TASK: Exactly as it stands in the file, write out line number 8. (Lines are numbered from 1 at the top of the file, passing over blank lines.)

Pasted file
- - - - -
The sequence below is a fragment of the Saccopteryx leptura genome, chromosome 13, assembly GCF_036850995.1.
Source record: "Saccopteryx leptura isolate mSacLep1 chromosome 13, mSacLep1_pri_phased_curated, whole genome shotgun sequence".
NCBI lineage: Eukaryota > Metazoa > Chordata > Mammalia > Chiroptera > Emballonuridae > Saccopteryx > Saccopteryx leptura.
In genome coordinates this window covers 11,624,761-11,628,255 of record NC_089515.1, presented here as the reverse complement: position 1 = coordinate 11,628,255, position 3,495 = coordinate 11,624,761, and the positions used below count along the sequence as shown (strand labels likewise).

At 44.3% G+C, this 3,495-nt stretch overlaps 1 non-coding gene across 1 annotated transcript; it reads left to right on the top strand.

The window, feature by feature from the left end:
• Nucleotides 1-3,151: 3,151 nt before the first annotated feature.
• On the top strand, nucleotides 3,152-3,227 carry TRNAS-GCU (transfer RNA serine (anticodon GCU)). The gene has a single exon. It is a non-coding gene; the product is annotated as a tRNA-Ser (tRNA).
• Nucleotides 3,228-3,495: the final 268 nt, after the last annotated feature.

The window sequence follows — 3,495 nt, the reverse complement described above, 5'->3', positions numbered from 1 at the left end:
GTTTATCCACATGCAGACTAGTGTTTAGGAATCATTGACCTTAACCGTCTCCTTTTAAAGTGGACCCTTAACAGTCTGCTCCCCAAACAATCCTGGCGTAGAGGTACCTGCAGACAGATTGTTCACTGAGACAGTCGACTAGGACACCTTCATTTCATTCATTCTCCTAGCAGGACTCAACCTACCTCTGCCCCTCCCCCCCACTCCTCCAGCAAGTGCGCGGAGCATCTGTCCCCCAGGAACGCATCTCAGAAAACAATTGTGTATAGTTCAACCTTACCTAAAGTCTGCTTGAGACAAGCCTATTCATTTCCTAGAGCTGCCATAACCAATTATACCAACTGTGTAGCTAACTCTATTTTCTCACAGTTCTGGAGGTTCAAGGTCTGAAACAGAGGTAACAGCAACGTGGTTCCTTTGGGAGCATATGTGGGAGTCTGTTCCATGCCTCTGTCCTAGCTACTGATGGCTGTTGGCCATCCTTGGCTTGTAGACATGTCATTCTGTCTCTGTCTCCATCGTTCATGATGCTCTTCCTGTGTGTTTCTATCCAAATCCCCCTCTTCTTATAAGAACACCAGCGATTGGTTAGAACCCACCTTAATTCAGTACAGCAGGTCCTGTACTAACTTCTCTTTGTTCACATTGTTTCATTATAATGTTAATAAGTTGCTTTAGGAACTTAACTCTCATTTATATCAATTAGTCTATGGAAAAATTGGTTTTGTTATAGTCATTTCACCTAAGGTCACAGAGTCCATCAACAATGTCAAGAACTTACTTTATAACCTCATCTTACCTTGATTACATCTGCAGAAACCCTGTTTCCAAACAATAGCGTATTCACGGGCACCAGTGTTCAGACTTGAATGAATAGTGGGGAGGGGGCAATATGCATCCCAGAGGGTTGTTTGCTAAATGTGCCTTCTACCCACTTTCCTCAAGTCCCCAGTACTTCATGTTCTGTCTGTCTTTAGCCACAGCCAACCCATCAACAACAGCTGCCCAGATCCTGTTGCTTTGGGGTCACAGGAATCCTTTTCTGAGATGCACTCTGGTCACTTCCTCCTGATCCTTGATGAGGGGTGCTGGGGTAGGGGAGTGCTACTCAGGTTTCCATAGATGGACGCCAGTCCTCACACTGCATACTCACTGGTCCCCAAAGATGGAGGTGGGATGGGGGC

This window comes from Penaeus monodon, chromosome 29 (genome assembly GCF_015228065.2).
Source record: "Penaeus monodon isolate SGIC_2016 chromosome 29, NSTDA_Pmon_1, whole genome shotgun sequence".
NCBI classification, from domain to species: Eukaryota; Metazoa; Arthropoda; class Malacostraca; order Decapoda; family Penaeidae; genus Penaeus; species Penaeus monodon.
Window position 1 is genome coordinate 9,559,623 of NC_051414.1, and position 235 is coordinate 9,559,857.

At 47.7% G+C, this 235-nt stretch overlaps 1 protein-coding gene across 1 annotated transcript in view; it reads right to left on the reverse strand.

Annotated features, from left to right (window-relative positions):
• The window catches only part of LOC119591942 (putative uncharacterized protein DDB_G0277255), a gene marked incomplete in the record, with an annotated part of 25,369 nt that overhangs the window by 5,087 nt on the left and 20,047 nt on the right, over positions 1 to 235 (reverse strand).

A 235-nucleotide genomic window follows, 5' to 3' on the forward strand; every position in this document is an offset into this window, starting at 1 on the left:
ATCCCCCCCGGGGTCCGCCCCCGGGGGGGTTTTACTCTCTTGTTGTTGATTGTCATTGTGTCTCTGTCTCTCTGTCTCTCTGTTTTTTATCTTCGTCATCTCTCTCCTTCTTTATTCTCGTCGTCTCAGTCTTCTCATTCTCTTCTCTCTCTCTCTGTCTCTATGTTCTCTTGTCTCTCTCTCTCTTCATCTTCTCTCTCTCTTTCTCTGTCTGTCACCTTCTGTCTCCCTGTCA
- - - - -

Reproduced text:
• On the top strand, nucleotides 3,152-3,227 carry TRNAS-GCU (transfer RNA serine (anticodon GCU)). The gene has a single exon. It is a non-coding gene; the product is annotated as a tRNA-Ser (tRNA).